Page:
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Holy Trinity, STAPLETON


Stapleton Parish Church is often the first church that most travellers by car to the city see. It stands to the south of the M32 motorway, its tall crocketed spire floodlit at night just to make sure you don't miss it. It marks one of the original medieval village centres which were absorbed by the city of Bristol as it expanded. In fact in medieval times, the church was dedicated to St Giles.

For most Bristolians heading out of the city, to many of the hospitals and educational establishments on the eastern fringes, it is that "gurt big" church at the top of Bell Hill. It is an unforgettable sight, with its tall crocketed spire reaching to the sky, which seems to block off the road at the summit of the hill from below.

From the north, it is difficult to appreciate due to the continual passing traffic on Bell Hill / Frenchay Park Road but it is no surprise that the principle entrance is on this side via the north porch, and that the architect has created an oppulent looking chapter-house-like octagonal vestry at the north-east corner.

My favourite way of approaching the church is from the south-east, on foot from Wickham Glen, where an ancient stone bridge crosses the River Frome and tall walls flank the steep hilled road and protect large houses behind. Suddenly, just as the climb flattens out, there is the spire in front of you, a piece of Lincolnshire in Bristol. In fact the church is newer than several of the houses, walls and bridge, as it was completely rebuilt 1856-7 to the designs of John Norton, and is one of only two surviving churches of several he designed in the city, and I suggest his magnum opus. The area south of the church still has a villagey feel and the "big house" is now occupied by Colston School.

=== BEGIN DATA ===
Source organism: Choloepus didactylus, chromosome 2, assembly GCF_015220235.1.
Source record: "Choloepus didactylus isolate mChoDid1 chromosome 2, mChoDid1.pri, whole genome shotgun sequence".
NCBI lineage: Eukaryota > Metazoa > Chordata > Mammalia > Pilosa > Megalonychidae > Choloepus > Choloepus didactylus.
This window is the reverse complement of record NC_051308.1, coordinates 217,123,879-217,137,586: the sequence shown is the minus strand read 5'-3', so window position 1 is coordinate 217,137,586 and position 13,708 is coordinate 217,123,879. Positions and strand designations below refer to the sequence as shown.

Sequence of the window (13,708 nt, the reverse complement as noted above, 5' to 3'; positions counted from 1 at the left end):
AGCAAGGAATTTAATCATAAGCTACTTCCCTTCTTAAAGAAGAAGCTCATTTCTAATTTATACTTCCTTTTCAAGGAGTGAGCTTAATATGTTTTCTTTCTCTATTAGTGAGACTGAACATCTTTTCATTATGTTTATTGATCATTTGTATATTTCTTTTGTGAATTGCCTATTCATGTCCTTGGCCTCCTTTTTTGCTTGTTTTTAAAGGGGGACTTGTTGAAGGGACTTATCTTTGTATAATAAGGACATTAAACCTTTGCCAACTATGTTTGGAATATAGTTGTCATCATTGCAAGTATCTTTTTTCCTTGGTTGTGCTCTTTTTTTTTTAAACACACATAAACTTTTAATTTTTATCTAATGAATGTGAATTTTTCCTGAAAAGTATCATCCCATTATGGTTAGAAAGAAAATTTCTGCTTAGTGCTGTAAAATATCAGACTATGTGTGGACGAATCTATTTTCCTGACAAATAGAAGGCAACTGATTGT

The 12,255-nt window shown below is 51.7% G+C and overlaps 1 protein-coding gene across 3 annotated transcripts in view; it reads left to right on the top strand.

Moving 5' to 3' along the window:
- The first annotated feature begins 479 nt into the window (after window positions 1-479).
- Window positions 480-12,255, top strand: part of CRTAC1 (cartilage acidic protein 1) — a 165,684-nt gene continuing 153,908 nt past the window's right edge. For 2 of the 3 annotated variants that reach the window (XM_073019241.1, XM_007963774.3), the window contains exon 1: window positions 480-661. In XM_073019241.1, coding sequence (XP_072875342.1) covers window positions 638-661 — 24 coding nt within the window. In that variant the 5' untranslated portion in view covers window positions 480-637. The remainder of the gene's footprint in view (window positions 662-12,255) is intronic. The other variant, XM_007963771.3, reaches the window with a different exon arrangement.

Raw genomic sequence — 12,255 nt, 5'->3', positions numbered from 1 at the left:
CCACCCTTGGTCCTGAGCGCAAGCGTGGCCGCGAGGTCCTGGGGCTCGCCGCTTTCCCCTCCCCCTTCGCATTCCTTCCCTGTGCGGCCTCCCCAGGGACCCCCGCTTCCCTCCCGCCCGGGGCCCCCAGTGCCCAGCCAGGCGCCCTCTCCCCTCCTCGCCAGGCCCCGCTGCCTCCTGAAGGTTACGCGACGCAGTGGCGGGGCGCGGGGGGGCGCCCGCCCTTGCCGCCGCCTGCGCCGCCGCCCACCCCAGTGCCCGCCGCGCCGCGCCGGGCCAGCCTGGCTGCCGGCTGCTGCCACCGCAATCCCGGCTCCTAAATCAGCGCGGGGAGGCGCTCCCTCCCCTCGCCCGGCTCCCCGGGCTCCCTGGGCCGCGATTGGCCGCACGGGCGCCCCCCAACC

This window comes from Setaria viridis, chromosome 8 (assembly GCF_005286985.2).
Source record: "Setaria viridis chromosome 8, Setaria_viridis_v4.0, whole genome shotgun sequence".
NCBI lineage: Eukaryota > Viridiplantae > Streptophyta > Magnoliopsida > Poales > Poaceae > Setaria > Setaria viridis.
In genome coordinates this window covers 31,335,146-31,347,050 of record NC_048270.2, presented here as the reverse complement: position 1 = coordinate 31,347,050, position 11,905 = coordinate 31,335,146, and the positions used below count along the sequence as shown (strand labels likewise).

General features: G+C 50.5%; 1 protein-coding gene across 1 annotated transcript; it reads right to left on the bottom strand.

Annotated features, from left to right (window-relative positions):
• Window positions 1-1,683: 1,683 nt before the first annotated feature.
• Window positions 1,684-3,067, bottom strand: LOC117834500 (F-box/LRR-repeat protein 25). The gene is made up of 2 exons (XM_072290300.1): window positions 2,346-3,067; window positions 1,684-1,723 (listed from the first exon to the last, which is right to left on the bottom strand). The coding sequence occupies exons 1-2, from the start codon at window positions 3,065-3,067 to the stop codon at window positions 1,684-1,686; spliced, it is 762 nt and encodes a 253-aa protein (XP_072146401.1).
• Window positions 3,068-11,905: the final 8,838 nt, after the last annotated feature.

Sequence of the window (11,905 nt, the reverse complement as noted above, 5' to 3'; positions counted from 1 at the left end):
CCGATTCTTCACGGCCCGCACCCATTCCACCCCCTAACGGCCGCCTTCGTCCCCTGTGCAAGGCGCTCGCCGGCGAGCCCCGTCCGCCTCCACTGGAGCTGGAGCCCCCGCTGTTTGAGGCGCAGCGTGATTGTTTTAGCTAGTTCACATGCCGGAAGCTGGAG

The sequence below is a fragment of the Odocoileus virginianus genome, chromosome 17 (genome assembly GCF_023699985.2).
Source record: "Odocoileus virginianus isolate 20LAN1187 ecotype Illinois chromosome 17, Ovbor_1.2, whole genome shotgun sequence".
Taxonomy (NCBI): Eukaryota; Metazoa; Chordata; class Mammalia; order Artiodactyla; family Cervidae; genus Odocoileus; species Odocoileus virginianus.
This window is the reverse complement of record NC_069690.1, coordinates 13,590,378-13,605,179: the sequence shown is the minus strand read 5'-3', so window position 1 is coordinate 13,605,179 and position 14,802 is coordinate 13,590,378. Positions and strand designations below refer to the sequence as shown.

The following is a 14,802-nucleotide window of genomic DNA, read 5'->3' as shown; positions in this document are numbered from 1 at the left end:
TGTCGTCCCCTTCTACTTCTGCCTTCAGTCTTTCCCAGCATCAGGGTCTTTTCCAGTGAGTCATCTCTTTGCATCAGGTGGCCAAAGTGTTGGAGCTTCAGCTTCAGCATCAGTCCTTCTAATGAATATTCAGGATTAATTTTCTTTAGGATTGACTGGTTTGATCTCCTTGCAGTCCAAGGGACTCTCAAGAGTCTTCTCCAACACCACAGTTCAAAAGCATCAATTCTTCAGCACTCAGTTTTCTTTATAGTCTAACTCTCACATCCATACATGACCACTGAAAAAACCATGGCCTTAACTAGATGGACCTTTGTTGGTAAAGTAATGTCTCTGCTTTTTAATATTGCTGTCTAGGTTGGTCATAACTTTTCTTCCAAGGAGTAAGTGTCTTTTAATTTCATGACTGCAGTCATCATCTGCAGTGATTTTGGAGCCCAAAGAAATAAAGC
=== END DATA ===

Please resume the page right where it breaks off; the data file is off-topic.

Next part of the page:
Closer inspection reveals the lavishness of the design , with pierced parapets, carved gables to the buttresses, crocketed pinnacles, and a variety of curvilinear traceried windows. There are Bath Stone details and facings, where the harsh grey Bristol Pennant stone gives the church its sense of belonging to Bristol rather than being a true Lincplnshire building.

Just look at the work on the tower doorway too, its ogee hoodmould topped with a finial bursting into the window surround, and note also the shafting to the window itself, not one but two shafts and capitals, and a third order of hoodmould ending in head corbels.

The interior is also oppulent but has been "toned down" in recent years by the removal of texts etc painted on the walls. It is very dark, the church would have benifited from a clerestory, and most windows have stained glass.

The fittings of the church too are what you would expect in a rich suburban C19 church, an ornate font and cover, a stone pulpit and a High Victorian reredos.

However grouped together at the west end of the church, largely under the tower are a number of wall memorials from the previous church. Also here is a square Norman font of c1200, returned to the church after many years serving as a garden ornament.

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page updated 31st January 2000